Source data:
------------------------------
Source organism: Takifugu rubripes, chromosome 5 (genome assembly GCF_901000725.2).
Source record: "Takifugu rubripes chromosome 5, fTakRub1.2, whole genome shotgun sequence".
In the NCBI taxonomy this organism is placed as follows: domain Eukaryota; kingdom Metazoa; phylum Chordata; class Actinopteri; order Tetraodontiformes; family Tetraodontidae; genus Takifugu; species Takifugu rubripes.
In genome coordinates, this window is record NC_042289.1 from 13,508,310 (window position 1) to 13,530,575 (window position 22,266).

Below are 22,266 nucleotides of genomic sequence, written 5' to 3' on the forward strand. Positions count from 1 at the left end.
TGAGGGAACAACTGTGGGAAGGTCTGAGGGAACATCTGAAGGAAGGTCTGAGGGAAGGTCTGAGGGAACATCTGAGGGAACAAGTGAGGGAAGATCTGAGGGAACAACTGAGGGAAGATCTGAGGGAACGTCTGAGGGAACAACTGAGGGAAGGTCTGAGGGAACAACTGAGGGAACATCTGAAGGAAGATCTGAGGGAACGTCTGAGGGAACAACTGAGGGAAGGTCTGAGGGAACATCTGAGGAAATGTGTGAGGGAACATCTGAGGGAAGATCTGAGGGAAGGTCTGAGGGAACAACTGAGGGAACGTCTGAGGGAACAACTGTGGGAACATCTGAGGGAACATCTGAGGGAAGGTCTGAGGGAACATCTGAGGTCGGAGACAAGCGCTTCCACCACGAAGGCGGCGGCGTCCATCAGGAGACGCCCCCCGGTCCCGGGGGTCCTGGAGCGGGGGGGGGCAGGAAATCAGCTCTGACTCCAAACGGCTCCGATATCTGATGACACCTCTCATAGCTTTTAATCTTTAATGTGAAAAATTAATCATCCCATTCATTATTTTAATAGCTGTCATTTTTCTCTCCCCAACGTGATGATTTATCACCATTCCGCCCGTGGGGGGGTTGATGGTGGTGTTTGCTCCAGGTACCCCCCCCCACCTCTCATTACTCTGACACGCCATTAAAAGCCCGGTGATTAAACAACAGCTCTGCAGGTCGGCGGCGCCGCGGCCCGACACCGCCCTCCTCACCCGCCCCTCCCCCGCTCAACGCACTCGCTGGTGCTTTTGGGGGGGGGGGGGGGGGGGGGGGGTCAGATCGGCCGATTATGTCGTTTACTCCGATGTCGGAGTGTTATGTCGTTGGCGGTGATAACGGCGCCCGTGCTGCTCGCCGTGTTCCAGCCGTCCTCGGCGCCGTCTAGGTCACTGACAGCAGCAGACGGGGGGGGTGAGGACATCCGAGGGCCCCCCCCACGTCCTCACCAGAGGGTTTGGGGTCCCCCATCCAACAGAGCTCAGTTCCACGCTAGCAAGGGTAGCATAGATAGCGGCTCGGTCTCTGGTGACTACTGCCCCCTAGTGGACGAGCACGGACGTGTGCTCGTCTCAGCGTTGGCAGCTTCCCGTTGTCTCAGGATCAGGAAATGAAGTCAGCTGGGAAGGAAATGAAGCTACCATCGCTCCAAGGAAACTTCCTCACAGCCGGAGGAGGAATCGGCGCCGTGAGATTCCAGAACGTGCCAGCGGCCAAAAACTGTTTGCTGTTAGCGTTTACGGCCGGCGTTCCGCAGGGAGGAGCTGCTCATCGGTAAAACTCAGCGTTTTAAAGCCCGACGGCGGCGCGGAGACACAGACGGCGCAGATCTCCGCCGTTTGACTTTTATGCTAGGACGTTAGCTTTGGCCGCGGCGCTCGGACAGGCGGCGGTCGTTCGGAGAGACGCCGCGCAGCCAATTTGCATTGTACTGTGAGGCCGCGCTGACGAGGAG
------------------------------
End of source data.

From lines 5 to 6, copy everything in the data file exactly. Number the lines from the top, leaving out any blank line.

Below are 22,266 nucleotides of genomic sequence, written 5' to 3' on the forward strand. Positions count from 1 at the left end.
TGAGGGAACAACTGTGGGAAGGTCTGAGGGAACATCTGAAGGAAGGTCTGAGGGAAGGTCTGAGGGAACATCTGAGGGAACAAGTGAGGGAAGATCTGAGGGAACAACTGAGGGAAGATCTGAGGGAACGTCTGAGGGAACAACTGAGGGAAGGTCTGAGGGAACAACTGAGGGAACATCTGAAGGAAGATCTGAGGGAACGTCTGAGGGAACAACTGAGGGAAGGTCTGAGGGAACATCTGAGGAAATGTGTGAGGGAACATCTGAGGGAAGATCTGAGGGAAGGTCTGAGGGAACAACTGAGGGAACGTCTGAGGGAACAACTGTGGGAACATCTGAGGGAACATCTGAGGGAAGGTCTGAGGGAACATCTGAGGTCGGAGACAAGCGCTTCCACCACGAAGGCGGCGGCGTCCATCAGGAGACGCCCCCCGGTCCCGGGGGTCCTGGAGCGGGGGGGGGCAGGAAATCAGCTCTGACTCCAAACGGCTCCGATATCTGATGACACCTCTCATAGCTTTTAATCTTTAATGTGAAAAATTAATCATCCCATTCATTATTTTAATAGCTGTCATTTTTCTCTCCCCAACGTGATGATTTATCACCATTCCGCCCGTGGGGGGGTTGATGGTGGTGTTTGCTCCAGGTACCCCCCCCCACCTCTCATTACTCTGACACGCCATTAAAAGCCCGGTGATTAAACAACAGCTCTGCAGGTCGGCGGCGCCGCGGCCCGACACCGCCCTCCTCACCCGCCCCTCCCCCGCTCAACGCACTCGCTGGTGCTTTTGGGGGGGGGGGGGGGGGGGGGGGGTCAGATCGGCCGATTATGTCGTTTACTCCGATGTCGGAGTGTTATGTCGTTGGCGGTGATAACGGCGCCCGTGCTGCTCGCCGTGTTCCAGCCGTCCTCGGCGCCGTCTAGGTCACTGACAGCAGCAGACGGGGGGGGTGAGGACATCCGAGGGCCCCCCCCACGTCCTCACCAGAGGGTTTGGGGTCCCCCATCCAACAGAGCTCAGTTCCACGCTAGCAAGGGTAGCATAGATAGCGGCTCGGTCTCTGGTGACTACTGCCCCCTAGTGGACGAGCACGGACGTGTGCTCGTCTCAGCGTTGGCAGCTTCCCGTTGTCTCAGGATCAGGAAATGAAGTCAGCTGGGAAGGAAATGAAGCTACCATCGCTCCAAGGAAACTTCCTCACAGCCGGAGGAGGAATCGGCGCCGTGAGATTCCAGAACGTGCCAGCGGCCAAAAACTGTTTGCTGTTAGCGTTTACGGCCGGCGTTCCGCAGGGAGGAGCTGCTCATCGGTAAAACTCAGCGTTTTAAAGCCCGACGGCGGCGCGGAGACACAGACGGCGCAGATCTCCGCCGTTTGACTTTTATGCTAGGACGTTAGCTTTGGCCGCGGCGCTCGGACAGGCGGCGGTCGTTCGGAGAGACGCCGCGCAGCCAATTTGCATTGTACTGTGAGGCCGCGCTGACGAGGAG